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THE MUGHAL EMPEROR SHAH JAHAN
THE MUGHAL EMPEROR SHAH JAHAN
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These lots have been imported from outside of the … Read more TWO QAJAR PORTRAITS PAINTED FOR THE IMARAT-I SADR, ISFAHANHajji Muhammad Husayn Khan (1758-1823) was a native of Isfahan and came originally from a family of vegetable sellers. Beginning his career as a warehouse manager, he rose through various titles to end up as governor of the cities of Isfahan, Qum, and Kashan, with the title Amin al-Dawla and eventually Sadr-i `Azam (Heidi Walcher, Face of the Seven Spheres: The Urban Morphology and Architecture of Nineteenth Century Isfahan (Part Two), Iranian Studies, vol.34, nos.1-4, pp.117-139, esp. pp.117-19). More than anybody else it was he who was responsible for the renovation of this historic city in the early Qajar period. He restored many of the Safavid buildings while also building new streets, gardens, and palaces. One of the new buildings that was most remarked on was the Imarat-i Sadr or Imarat-i Naw. While sometimes under a different name, it was commented on as an outstanding example of contemporary architecture and decoration by most of the early European travelers who visited the city, including James Morier in 1809 (James Justinian Morier, A Journey through Persia, Armenia, and Asia Minor, to Constantinople, in the Years 1808 and 1809, London, 1812, p.167), Sir William Ouseley in 1810-12 (Sir Wlliam Gore Ouseley, Travels in various countries of the East, more particularly Persia, London, vol.III, 1823, pp.26-27), and Charles Texier in 1839 (Charles Texier, Description de l'Arménie et de la Perse, de la Mésopotamie, Paris, 1842, pp.128-129).The palace was built by Muhammad Husayn Khan very shortly after Fath `Ali Shah had come to the throne, as part of a new dynasty that had only very recently taken control over the whole country. The palace, when finished, was given as an offering to this new monarch, encouraging him to visit the city. While Fath `Ali Shah is not known to have taken possession, much of the interior was clearly decorated to enhance this vain ruler’s prestige. All three European authors comment on the extraordinary pictorial program of the palace. The main room had at its ends two massive depictions of the monarch, one enthroned, the other out hunting. These were surrounded by depictions of rulers of the past, both historical and from the Shahnama. Morier refers to Jamshid, Chinghiz Khan and Timur; Ouseley notes Feridun, Iskandar and Anushirwan; Texier cites Jamshid, Afrasiyab, Genghis Khan and ‘Shah Djihoun’. In addition to detailing some of the subjects, Ouseley also notes that the artist was the ‘celebrated artist’ Mihr `Ali. The patron must have invited this favoured court artist from his home city of Tehran to complete the cycle, further honouring the shah.The palace, having not been used by the shah, was allowed during the ensuing century to fall into disrepair, and was then demolished in the early 20th century under the orders of Zill al-Sultan, Mas`ud Mirza, the eldest son of Nasir al-Din Shah who was the governor of Isfahan 1874-1906, a sad process described in detail by Majd al-Islam (Ahmad Majid al-Islami Kirmani, Tarikh-i inqilab-i mashrutiyat-i Iran, 1967, p.131, noted by Willem Floor, ‘The Talar-i Tavila or Hall of Stables, a Forgotten Safavid Palace’, Muqarnas: An Annual on the Visual Culture of the Islamic World, XIX, 2002, pp.149-163 esp.note 67, p.163). For many decades nothing was known or recorded about the paintings that decorated the interior and it was thought that they were lost. However in 1985 two appeared for sale at Christie’s. Depicting Anushirwan and Chinghiz Khan, two figures cited by the 19th century authorities, each identified and signed by Mihr `Ali, exactly as noted by Ouseley, these had to have been a part of this renowned commission (Christie’s London, Islamic, Indian and South-East Asian Manuscripts, Miniatures and Works of Art, 4 July 1985, lots 197 and 198; sold again Christie’s London, Islamic Art and Indian Miniatures, 20 October 1992, lots 289 and 290). Since then a further painting from the same series has appeared, somewhat reduced and now lacking the signature, but clearly identified as Kay Khusraw and of the same format (Christie’s London, Islamic Art and Indian Miniatures, 14 October 1997, lot 160; sold again Christie’s London, Art of the Islamic and Indian Worlds, 17 April 2007, lot 287), while a fourth example appeared at Sotheby’s more recently, identified as Jamshid (Sotheby’s London, Arts of the Islamic World, 7 October 2015, lot 300). When the two paintings of Anushirwan and Chingiz Khan were exhibited in London in 1999, Julian Raby suggested that the name noted by Texier as ‘Shah Djihoun’ should probably be interpreted as the 15th century Qaraquyunlu ruler Jahanshah (Julian Raby, Qajar Portraits, London and New York, 1999, nos.115 and 116, pp.49-51). Although he does not immediately spring to mind as one of the heroes of Iranian popular history, there seemed to be no other Iranian candidate with this name. Similarly, when the portrait of Farrukh Siyar was sold previously, its Indian subject and the lack of a date alongside the signature meant that the link was not made with the Imarat-i Sadr project. The image of Shah Jahan however clearly bears the same date as the larger Persian portraits and both have a very similar band below the window aperture. The note that ‘Shah Djihoun’ was part of the commission confirms that there was clearly a second sub-series commissioned for the palace, on a slightly smaller scale, from the same artist, depicting the Mughal monarchs.By this time within India the images of the Mughal emperors had become completely standardized, reproduced many times, either as individual one-off portraits, as series of individual paintings depicting the various Mughal rulers, or as group ancestral portraits. Shah Jahan is a well-known icon, invariably depicted in profile with a chisel-like beard that greys as he ages. In our paintings there is no attempt at all to copy any likeness, despite that it must have been relatively simple to obtain one. Rather, the Mughal emperors are depicted as young, inexperienced and beardless, attractive young men. Is this a later Persian reversal of the famous Indian depiction of Jahangir being subtly much more powerful than Shah `Abbas? (Freer Gallery, now the National Gallery of Asian Art, Washington DC, inv.nos. F1942.16a and particularly F1945.9a. https://asia.si.edu/object/F1945.9a/) In the intervening decades Nadir Shah had conquered Delhi, demonstrating the weakness of Mughal power, and brought back the Mughal treasury to Isfahan, as well as a Mughal taste that began to pervade Iranian design in the 18th century. By 1802 when Mihr `Ali was commissioned to paint this series, there was no threat from India; it was by then pretty much under British control. Despite the lack of attempted facial verisimilitude, the coat and shawl are clearly Indian, as is the turban, and a prominent katar dagger, a form completely unknown in Iran and therefore slightly misunderstood, is pushed into the waist sash.Mihr `Ali, more than anybody else, was the artist who created the public image of Fath `Ali Shah. While the slightly older artist Mirza Baba also painted a number of portraits of the shah, they tend to be more personal and possibly more sensitive, such as the spectacular image in the Indian Office Library (British Library, London, inv.no.F116). It was Mihr `Ali whose paintings fully concentrated on the monarch as icon, famously copying the stance used by Jacques-Louis David in his depiction of Napoleon wearing his coronation robes (Palais des Beaux Arts de Lille, original sketch). Copying an example that goes back to the Roman emperors, Napoleon had had various versions of this painting created, such that examples, often by Francois Gerard, are in Moscow (Pushkin Museum), Berlin (Deutsches Historisches Museum), Naples (Capodimonte Museum), Vienna (Hofburg) and Amsterdam (Rijksmuseum). This became another feature of Mihr `Ali’s images, which were circulated to diplomats and the courts of Europe and India and thus are now similarly widespread. All his images, whether the shah is standing in Napoleonic pose, seated in a chair in armour, or seated in traditional pose leaning against a pearl-encrusted cushion, clearly demonstrating his beard, his waist and his wealth, emphasize his importance. Mihr 'Ali's placing of the king surrounded by the famous previous kings of Iran again emphasizes the same, which is especially relevant given how new the dynasty was at the time. Our two portraits of Indian emperors clearly add another dimension to the political message intended by this most skilled early 19th century royal artist in his most famous commission.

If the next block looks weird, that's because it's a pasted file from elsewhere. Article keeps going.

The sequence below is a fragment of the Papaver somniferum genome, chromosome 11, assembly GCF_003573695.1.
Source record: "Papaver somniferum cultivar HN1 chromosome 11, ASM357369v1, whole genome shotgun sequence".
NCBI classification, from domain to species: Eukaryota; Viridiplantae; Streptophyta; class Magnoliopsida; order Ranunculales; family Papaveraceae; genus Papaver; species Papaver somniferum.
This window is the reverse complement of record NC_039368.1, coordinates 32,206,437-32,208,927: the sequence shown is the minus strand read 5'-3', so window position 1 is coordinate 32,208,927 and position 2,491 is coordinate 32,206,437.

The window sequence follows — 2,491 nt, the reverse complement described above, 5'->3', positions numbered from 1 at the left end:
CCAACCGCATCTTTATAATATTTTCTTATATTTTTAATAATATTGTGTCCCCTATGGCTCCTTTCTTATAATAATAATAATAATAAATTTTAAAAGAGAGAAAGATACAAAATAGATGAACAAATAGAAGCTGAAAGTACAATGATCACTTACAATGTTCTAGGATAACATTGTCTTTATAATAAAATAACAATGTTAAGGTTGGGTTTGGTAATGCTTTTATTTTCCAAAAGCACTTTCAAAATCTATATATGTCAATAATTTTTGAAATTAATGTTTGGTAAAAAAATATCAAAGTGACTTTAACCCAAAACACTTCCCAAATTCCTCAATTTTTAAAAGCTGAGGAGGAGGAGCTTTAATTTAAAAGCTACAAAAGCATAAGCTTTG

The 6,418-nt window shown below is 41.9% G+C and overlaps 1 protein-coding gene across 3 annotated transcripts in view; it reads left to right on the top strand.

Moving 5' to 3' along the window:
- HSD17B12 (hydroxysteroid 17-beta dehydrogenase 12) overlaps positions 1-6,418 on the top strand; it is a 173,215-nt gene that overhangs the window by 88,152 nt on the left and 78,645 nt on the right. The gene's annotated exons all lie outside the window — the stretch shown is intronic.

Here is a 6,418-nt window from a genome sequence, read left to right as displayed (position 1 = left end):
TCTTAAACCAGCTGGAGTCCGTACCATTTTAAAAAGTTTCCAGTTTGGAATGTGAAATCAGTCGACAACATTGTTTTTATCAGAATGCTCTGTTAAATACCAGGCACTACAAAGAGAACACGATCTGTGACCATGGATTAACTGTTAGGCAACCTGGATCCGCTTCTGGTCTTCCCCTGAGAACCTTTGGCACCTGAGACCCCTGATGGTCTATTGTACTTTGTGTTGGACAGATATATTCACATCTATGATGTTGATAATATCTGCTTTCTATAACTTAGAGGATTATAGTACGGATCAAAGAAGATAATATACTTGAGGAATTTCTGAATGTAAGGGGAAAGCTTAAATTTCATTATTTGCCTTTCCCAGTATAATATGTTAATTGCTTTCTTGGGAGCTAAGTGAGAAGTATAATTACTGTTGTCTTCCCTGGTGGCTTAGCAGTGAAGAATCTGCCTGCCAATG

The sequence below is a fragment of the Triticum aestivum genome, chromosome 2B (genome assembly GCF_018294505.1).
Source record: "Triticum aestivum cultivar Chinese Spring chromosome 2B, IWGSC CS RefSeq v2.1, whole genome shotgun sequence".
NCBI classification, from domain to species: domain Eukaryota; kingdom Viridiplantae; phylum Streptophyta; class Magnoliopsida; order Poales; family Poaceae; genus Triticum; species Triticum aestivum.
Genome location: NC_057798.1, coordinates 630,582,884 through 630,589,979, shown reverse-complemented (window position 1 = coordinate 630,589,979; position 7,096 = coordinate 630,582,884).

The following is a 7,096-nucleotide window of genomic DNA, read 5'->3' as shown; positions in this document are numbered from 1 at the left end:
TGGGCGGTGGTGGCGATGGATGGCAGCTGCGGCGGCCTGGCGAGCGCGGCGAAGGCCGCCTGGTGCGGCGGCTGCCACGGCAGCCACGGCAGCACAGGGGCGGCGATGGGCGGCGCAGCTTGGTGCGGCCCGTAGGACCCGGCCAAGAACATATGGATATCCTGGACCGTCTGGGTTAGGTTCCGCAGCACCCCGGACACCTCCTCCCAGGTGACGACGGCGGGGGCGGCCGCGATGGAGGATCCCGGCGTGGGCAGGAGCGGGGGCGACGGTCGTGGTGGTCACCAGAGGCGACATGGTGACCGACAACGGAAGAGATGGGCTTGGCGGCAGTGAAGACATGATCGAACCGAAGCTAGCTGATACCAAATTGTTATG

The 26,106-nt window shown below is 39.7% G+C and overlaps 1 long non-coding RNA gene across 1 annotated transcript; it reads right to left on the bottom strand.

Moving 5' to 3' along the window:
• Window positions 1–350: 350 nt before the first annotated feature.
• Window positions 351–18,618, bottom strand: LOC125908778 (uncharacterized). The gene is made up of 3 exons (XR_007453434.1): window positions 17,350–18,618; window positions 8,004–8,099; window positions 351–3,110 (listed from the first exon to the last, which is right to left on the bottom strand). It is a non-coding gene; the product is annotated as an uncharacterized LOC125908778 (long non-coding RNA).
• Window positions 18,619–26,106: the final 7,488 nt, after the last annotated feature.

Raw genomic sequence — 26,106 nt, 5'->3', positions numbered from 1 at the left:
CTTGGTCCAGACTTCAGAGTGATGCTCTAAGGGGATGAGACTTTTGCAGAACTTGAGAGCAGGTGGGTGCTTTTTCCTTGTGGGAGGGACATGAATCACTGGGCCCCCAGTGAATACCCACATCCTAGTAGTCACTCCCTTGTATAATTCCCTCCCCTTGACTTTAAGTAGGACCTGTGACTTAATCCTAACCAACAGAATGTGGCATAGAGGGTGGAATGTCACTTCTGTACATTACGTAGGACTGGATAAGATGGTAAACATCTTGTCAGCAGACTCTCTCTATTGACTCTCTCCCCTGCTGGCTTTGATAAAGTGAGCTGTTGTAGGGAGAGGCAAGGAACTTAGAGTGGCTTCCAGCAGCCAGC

THE MUGHAL EMPEROR SHAH JAHAN

SIGNED MIHR 'ALI, QAJAR IRAN, DATED AH 1218/1803-04 AD

Details
THE MUGHAL EMPEROR SHAH JAHAN
SIGNED MIHR 'ALI, QAJAR IRAN, DATED AH 1218/1803-04 AD
Oil and gold leaf on canvas, originally of arched format, Shah Jahan depicted facing right, signed raqam kamtarin Mihr 'Ali in the lower right hand corner, identification inscription to the left of the figure, reduced at top, relined, stretched and framed
5ft.8in. x 3ft. (172 x 86cm.)
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These lots have been imported from outside of the UK for sale and placed under the Temporary Admission regime. Import VAT is payable at 5% on the hammer price. VAT at 20% will be added to the buyer’s premium but will not be shown separately on our invoice.